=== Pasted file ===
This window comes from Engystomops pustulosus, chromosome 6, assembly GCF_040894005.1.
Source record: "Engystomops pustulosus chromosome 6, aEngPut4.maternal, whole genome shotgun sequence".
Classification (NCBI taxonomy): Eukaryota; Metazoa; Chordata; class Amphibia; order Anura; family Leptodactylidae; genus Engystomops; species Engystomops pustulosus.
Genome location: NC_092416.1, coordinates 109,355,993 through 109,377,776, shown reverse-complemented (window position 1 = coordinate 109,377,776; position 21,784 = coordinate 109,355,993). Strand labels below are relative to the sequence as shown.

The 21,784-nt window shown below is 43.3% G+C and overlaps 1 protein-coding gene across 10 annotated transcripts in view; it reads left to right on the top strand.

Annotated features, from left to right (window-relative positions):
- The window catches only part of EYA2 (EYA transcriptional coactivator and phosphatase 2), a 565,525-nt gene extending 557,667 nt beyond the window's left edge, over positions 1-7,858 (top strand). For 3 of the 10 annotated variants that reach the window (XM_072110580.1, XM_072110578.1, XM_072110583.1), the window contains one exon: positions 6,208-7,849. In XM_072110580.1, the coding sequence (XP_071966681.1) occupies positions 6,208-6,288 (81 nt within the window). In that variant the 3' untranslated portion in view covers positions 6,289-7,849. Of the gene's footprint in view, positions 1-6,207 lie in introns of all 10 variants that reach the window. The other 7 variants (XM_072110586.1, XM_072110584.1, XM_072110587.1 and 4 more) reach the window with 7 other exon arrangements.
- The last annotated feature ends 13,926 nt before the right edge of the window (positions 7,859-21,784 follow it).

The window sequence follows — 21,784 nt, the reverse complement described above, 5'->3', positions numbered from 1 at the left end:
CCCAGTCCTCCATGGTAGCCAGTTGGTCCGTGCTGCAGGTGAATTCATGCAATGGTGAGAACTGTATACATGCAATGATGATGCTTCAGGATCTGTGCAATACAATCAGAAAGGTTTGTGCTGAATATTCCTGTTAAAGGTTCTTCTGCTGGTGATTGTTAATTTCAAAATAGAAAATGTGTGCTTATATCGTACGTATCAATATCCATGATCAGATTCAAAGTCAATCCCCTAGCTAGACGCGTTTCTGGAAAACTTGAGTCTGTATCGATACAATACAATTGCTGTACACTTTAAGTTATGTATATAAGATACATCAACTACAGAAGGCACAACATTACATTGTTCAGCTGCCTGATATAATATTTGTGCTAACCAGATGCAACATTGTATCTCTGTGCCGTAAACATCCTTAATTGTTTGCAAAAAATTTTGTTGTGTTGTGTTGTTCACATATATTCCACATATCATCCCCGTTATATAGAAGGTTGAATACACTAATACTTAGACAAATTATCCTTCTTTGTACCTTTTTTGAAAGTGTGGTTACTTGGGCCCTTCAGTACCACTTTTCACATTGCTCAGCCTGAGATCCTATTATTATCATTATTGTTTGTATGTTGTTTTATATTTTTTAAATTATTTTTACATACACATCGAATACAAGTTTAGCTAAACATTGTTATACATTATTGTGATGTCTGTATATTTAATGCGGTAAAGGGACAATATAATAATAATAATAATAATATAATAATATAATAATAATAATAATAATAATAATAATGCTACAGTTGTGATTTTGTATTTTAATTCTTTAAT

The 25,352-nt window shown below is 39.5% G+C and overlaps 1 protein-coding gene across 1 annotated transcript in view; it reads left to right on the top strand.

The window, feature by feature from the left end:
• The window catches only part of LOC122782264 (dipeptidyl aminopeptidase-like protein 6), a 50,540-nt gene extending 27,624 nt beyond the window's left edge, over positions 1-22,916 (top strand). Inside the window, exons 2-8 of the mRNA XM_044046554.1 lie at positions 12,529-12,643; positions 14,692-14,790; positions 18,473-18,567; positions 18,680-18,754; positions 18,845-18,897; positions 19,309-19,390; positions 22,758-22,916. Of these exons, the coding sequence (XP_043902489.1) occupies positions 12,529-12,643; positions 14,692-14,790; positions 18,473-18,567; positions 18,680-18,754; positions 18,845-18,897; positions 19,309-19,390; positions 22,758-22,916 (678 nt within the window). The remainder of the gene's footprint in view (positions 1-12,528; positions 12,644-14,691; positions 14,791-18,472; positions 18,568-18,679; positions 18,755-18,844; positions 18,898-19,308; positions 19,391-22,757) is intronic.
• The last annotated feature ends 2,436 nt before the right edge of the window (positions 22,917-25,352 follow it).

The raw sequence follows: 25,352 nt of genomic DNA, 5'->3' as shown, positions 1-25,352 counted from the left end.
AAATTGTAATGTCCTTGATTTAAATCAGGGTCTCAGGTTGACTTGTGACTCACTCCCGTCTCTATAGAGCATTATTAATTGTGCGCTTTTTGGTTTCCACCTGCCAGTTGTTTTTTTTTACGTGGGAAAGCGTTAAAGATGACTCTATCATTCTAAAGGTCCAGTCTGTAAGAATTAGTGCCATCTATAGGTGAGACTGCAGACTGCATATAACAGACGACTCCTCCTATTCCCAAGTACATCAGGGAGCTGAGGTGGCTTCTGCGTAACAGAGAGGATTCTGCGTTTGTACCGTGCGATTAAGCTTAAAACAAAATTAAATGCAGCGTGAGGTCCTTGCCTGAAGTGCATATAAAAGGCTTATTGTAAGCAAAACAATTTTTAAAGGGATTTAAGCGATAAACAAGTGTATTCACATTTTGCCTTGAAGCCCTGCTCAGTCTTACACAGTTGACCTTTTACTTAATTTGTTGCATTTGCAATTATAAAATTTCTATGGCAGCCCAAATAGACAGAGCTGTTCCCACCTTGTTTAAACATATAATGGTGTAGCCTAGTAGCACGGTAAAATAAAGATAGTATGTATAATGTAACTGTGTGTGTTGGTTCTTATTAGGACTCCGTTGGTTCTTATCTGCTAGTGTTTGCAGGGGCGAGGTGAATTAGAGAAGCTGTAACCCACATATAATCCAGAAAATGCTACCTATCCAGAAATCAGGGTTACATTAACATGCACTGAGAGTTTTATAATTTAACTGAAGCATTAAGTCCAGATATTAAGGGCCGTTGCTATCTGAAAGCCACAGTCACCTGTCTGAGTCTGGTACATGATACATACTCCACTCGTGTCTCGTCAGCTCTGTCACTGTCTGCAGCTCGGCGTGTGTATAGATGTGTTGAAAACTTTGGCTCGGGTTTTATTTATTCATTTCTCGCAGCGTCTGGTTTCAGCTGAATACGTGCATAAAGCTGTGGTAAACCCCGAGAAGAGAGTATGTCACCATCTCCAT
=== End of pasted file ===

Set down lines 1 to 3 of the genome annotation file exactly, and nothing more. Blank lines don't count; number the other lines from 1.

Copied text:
This window comes from Engystomops pustulosus, chromosome 6, assembly GCF_040894005.1.
Source record: "Engystomops pustulosus chromosome 6, aEngPut4.maternal, whole genome shotgun sequence".
Classification (NCBI taxonomy): Eukaryota; Metazoa; Chordata; class Amphibia; order Anura; family Leptodactylidae; genus Engystomops; species Engystomops pustulosus.